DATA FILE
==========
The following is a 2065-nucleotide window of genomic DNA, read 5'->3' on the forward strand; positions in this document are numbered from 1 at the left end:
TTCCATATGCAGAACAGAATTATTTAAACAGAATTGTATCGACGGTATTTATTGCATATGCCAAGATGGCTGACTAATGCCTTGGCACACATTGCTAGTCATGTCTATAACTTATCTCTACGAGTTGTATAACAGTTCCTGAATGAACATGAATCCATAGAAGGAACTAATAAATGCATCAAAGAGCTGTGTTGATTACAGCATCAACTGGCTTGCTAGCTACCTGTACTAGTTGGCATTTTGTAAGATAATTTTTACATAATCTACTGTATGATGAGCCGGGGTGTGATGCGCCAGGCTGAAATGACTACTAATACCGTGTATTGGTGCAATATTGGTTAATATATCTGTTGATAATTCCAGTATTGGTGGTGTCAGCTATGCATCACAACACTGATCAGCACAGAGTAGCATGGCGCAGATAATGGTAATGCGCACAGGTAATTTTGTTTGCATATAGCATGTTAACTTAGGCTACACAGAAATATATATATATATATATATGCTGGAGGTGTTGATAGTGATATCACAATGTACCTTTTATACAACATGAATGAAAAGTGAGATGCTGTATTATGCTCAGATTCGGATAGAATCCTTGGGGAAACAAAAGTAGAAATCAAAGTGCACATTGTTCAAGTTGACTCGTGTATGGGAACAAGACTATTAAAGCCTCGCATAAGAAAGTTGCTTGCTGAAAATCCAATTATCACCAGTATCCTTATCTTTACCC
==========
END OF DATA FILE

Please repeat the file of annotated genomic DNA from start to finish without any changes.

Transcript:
The following is a 2065-nucleotide window of genomic DNA, read 5'->3' on the forward strand; positions in this document are numbered from 1 at the left end:
TTCCATATGCAGAACAGAATTATTTAAACAGAATTGTATCGACGGTATTTATTGCATATGCCAAGATGGCTGACTAATGCCTTGGCACACATTGCTAGTCATGTCTATAACTTATCTCTACGAGTTGTATAACAGTTCCTGAATGAACATGAATCCATAGAAGGAACTAATAAATGCATCAAAGAGCTGTGTTGATTACAGCATCAACTGGCTTGCTAGCTACCTGTACTAGTTGGCATTTTGTAAGATAATTTTTACATAATCTACTGTATGATGAGCCGGGGTGTGATGCGCCAGGCTGAAATGACTACTAATACCGTGTATTGGTGCAATATTGGTTAATATATCTGTTGATAATTCCAGTATTGGTGGTGTCAGCTATGCATCACAACACTGATCAGCACAGAGTAGCATGGCGCAGATAATGGTAATGCGCACAGGTAATTTTGTTTGCATATAGCATGTTAACTTAGGCTACACAGAAATATATATATATATATATATGCTGGAGGTGTTGATAGTGATATCACAATGTACCTTTTATACAACATGAATGAAAAGTGAGATGCTGTATTATGCTCAGATTCGGATAGAATCCTTGGGGAAACAAAAGTAGAAATCAAAGTGCACATTGTTCAAGTTGACTCGTGTATGGGAACAAGACTATTAAAGCCTCGCATAAGAAAGTTGCTTGCTGAAAATCCAATTATCACCAGTATCCTTATCTTTACCC